For example index is certainly not integer, when arrays are indexed by an enumeration type or are multi-dimensional. I suppose that what most of people associate with an array of this kind is in fact an ordered container indexed as O(1), rather than a data structure of certain type. (:-)) --Dmitry-kazakov 10:30, 3 April 2009 (UTC)
"Array" seems to be one of those words meaning all and nothing in the same time. The fact that we need an extra adjective to specify it better (multidimensional, associative) seems to confirm it. As concept it has a broad sense. As "thing", it seems it depends a lot on the language: PHP and AWK e.g. call array what it's clearer to call hash table or associative array; C has only arrays indexable by an integer (or two, or three etc. ints for multidimensional arrays), and so it is for e.g. Fortran, Pascal (as far as I can remember) and more langs. As suggested, maybe this page should become an "umbrella" for more specific kind of data structures that can be grouped as "(adjective) arrays". (Maybe array is used as synonym for collection?) --ShinTakezou 12:53, 3 April 2009 (UTC)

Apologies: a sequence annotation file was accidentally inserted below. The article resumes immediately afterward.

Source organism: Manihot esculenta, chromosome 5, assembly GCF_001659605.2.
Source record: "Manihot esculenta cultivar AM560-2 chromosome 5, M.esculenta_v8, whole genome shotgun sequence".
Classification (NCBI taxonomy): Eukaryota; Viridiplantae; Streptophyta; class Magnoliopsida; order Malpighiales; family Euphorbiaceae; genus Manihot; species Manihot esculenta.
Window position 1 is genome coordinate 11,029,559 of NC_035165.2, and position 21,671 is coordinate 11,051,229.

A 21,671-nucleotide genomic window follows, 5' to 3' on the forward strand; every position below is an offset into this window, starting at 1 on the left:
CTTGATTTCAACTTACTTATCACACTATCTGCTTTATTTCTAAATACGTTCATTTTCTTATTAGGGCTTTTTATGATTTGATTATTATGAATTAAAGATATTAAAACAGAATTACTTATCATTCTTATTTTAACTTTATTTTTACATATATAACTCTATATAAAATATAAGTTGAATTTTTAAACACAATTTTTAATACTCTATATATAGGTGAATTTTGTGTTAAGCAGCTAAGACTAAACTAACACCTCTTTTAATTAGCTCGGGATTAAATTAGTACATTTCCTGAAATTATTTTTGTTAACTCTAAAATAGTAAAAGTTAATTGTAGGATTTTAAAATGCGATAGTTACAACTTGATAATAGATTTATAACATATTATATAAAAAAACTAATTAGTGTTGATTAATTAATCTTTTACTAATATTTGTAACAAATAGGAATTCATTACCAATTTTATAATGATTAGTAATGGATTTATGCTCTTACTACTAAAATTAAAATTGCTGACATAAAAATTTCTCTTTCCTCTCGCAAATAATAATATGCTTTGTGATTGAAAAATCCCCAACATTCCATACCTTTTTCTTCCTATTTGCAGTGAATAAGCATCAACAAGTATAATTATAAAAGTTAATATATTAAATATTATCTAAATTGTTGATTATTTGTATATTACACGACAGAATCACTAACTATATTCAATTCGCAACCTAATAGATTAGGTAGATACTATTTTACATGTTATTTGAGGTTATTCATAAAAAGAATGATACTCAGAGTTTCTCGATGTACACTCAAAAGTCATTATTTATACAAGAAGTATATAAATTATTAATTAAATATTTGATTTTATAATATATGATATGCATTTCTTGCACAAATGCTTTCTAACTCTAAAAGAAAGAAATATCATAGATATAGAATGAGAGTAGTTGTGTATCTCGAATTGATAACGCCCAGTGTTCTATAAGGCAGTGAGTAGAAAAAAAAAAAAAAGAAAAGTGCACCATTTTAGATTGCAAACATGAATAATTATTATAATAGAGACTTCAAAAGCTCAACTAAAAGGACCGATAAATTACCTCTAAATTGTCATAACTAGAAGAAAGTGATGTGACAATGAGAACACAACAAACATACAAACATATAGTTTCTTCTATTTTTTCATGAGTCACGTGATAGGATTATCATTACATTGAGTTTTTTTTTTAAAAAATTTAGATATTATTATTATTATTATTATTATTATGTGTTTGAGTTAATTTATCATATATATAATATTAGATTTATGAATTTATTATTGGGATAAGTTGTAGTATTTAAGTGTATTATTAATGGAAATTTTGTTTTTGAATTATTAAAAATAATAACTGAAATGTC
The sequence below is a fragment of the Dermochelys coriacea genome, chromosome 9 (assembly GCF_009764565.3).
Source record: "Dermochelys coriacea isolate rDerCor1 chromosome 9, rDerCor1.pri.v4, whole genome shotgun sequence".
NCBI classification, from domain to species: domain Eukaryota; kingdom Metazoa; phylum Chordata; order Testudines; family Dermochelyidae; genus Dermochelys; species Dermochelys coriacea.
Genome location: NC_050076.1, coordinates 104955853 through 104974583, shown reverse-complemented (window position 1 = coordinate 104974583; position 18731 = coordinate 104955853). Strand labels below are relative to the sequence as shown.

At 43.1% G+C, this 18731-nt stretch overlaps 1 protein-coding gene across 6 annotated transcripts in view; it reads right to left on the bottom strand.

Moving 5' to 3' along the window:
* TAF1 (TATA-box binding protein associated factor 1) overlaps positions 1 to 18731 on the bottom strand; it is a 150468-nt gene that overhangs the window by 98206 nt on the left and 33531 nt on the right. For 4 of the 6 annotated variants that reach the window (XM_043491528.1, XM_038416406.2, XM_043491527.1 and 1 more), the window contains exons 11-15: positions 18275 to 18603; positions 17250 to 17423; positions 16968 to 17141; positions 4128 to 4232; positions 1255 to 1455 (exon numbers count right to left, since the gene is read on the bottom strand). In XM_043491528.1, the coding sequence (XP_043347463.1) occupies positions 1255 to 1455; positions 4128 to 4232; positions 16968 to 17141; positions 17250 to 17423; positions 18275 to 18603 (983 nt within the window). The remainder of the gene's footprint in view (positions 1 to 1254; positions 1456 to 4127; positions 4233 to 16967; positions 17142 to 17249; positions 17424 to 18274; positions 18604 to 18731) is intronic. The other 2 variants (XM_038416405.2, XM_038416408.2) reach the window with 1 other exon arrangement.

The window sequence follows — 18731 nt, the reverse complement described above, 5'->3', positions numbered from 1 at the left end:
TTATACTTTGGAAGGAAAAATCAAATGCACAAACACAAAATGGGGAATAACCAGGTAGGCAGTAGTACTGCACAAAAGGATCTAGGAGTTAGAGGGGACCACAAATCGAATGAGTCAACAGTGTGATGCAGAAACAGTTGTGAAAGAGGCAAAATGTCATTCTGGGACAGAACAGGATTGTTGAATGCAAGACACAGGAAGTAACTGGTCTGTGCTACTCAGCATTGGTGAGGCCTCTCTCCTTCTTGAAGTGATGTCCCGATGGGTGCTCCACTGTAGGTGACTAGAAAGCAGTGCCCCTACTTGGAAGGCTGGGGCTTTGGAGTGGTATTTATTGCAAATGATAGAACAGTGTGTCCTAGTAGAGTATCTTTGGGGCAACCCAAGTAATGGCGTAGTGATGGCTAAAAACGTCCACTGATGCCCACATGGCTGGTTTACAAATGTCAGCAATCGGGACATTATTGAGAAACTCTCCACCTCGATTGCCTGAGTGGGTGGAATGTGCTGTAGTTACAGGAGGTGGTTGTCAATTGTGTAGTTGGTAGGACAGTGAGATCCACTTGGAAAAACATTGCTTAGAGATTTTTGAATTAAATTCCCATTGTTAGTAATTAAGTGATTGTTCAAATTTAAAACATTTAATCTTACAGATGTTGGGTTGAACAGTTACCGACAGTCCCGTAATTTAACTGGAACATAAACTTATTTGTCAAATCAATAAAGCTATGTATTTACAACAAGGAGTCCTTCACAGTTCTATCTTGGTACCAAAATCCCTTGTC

I agree that array should become a category with more than one articles in it. To me too, Collection feels quite close to array. Though it is less oriented on implementation issues, and more on the interface. I believe it was introduced as an OO-ish substitute for more data/representation-oriented array. --Dmitry-kazakov 13:04, 3 April 2009 (UTC)
wp:Array and wp:associative array are both well defined and distinct terms. Wikipedia has it right. A lowest-common-denominator, generic "array" is presumed to be a contiguous chunk of same-sized objects, accessed via base, index, and stride, as is supported all the way down to the instruction set in most processors. Such arrays have special syntax in most early, low-level languages. Arrays are the building-block of higher-level collections. "Associative arrays" are a class of collections which obey an array-like protocol and which could have a variety of implementations, each with different benefits. Their only similarities are name, protocol, and sometimes shared language syntax. In my opinion, they should be kept very distinct on Rosetta Code, following the example of Wikipedia. --IanOsgood 13:15, 3 April 2009 (UTC)